Riley: Edens Sudden Death Loss for S. C.
From staff and wire reports
South Carolina today mourned the sudden death of J. Drake Edens Jr. and Gov. Dick Riley praised the former state Wildlife and Marine Resources Commission chairman as a “fine man” and “dedicated public servant.”
Edens drowned yesterday near his sister’s beach house on the Isle of Palms.
“Drake Edens was a fine man.” said Riley, who named Edens chairman of the commission in June 1979. “South Carolinians who cherish natural resources have lost a true friend and a dedicated public servant.
“I am saddened by his tragic death and on behalf of all the people of this state I extend my sympathy to his family.”
Edens, 57, a former vice chairman of the Republican National Committee and former state Chairman of the South Carolina GOP, was pronounced dead at Roper Hospital in Charleston at 1:09 p.m. yesterday after efforts at the beach and hospital to revive him proved unsuccessful.
The funeral will be held at 3 p.m. tomorrow at Trenholm Road United Methodist Church in Columbia with Burial in Green Lawn Memorial Park.
Memorials may be made to the Trenholm Road United Methodist Church Building Fund.
Eden’s death was ruled a drowning by Charleston County Coroner E. Ray Shokes. No inquest or autopsy is planned.
John Evans, a state wildlife spokesman, said Edens, who had a history of heart trouble and underwent trip bypass surgery a few years ago, was swimming with a friend, R. E. Hendrix of Columbia, about Noon when he drowned.
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Hendrix told the coroner that he and Edens started heading toward the shore when they found themselves in water over their heads. Edens was having trouble swimming, so Hendrix told him to try floating on his back, Shokes said.
“The next time Mr. Hendrix looked around at him, he was floating face down,” Shokes said.
Edens was brought to shore by members of this family and Hendrix, who managed to get to him. “But he was in full arrest (not breathing),” Evans said. Medic tried unsuccessfully to stabilize Edens at the scene and enroute to the hospital, he said.
Edens, his wife and family were visiting his sister, who lives on the island, Shokes said.
Edens was named to the commission in 1976. His term expired in July, but Riley failed to name a replacement in time for confirmation by the senate before the legislature adjourned for the year.
Born May 13, 1925, in the Blaney community of Richland County, Edens was a lifelong resident of Columbia area except for his serivce as a Marine in World War II.
He graduated from the University of South Carolina in 1949 and first worked in a family business – Edens Food Stores – until it merged with Winn-Dixie supermarket chain in 1955.
Between 1956 and 1964 Edens was founder and president of Edens-Turbeville Agency, one of the largest insurance brokers in the state. He sold his interest in 1964 and was self-employed from 1965 until the present, handling investments and securities and also was involved in real estate and farming.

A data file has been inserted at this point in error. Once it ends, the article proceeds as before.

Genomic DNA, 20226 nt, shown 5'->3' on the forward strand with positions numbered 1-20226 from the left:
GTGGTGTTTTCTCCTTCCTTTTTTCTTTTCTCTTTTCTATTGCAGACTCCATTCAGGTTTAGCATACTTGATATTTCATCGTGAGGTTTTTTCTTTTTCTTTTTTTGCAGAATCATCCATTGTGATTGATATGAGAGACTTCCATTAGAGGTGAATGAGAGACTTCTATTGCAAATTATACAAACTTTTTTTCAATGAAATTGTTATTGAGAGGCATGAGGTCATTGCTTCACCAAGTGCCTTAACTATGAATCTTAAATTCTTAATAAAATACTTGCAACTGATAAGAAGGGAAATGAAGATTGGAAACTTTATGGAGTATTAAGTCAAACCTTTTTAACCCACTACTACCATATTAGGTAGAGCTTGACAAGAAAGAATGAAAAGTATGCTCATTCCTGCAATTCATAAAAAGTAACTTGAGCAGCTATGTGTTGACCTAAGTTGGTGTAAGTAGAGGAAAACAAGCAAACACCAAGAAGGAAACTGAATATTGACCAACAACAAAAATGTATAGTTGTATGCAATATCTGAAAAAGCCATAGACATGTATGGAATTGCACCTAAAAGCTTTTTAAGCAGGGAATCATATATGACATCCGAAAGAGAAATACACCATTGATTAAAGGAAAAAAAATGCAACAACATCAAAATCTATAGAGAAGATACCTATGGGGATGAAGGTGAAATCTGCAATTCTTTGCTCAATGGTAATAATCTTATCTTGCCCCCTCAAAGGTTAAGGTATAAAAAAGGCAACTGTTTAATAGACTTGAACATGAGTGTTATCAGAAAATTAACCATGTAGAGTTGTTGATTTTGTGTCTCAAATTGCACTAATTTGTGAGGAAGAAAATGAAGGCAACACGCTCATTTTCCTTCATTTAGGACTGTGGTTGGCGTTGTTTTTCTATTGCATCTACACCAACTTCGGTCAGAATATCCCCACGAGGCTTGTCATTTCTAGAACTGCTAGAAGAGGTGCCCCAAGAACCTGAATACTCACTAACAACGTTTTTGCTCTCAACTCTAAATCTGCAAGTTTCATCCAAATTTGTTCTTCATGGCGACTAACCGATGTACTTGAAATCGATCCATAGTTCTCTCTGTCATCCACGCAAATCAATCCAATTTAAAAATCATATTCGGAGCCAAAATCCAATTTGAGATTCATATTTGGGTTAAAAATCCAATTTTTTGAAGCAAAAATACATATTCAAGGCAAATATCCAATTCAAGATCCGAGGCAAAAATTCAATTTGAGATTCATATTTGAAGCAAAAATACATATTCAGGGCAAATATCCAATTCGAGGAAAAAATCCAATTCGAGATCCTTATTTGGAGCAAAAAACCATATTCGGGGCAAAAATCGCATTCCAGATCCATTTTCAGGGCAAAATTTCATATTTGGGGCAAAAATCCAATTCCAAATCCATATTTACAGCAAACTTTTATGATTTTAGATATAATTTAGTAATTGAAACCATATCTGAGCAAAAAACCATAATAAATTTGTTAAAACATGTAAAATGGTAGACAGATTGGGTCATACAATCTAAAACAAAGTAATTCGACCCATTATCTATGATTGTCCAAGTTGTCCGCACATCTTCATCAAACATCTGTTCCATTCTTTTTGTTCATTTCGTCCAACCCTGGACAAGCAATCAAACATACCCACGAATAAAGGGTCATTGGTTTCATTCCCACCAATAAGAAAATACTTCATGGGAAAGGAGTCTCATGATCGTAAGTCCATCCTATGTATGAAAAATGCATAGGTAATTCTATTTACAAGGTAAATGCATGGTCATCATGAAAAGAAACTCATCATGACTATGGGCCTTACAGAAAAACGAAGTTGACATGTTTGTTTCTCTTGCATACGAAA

Edens served as chairman of the South Carolina Republican Party 1963-65 and was vice chairman of the Republican National Committee 1965-72. He also was a South Carolina delegate to 1964, 1968 and 1976 GOP national conventions.
He serverded on several education and business group boards and was a member of the National Wildlife Federation, the National Rifle Association and the South Carolina and Greater Columbia chambers of commerce. He also was a former member of the board of trustee of Columbia College.
Surviving are his wife, Ferrell McCracken Edens, and two sons.
Outdoorsman, GOP Leader Edens Drowns
By CLARK SURRATT
Governmental Affairs Editor
J. Drake Edens, Jr. of Columbia, described by many as “Mr. Republican” in South Carolina, died Friday in an accidental drowning at the Isle of Palms in Charleston County.
Edens, 57, an avid outdoorsman, also was a chairman of the S. C. Wildlife and Marine Resources Commission. He was appointed to that panel in 1976 by former Gov. James B. Edwards and named chairman by Gov. Dick Riley in 1973.
Charleston County Coroner Ray Shokes said Edens, who was vice chairman of the Republican National Committee from 1965-72, was pronounced dead by drowning at 1:09 p.m. Friday at Roper Hospital.
Shokes said Charleston County Medical Examiner Dr. Joel Sexton ruled the death accidental. No inquest is expected.
Shokes said Edens and R. E. Hendrix of 3510 Beverly Drive in Columbia were swimming or wading in the surf at Isle of Palms beach when they apparently encounted deep water and a rough surf.
According to Shokes, Edens told Hendrix he was “having trouble getting back to shallow water,” and Hendrix told him to float on his back.
When Hendrix next turned to check on Edens, Shokes said, Edens was floating face down.
Officials said several people, including Eden’s son Bob, assisted in getting him on a rescue float and
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Eden’s Death Ruled Accidental
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bringing him asshore.
Efforts by them to revive him failed. An emergency medical service team also was called.
There was no indication that Edens suffered a heart attack or other seizure while swimming, Shokes said. He said Edens, who had been in declining health in recent years, had been vacationing on the island with his sister.
Eden’s friends and associates described him as the man who put together and held together the fledgling state Republican party from about 1960 through 1975.